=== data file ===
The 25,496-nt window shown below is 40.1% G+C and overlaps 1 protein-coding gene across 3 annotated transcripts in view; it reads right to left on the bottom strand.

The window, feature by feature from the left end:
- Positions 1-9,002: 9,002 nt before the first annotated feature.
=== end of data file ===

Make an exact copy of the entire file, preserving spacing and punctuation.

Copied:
The 25,496-nt window shown below is 40.1% G+C and overlaps 1 protein-coding gene across 3 annotated transcripts in view; it reads right to left on the bottom strand.

The window, feature by feature from the left end:
- Positions 1-9,002: 9,002 nt before the first annotated feature.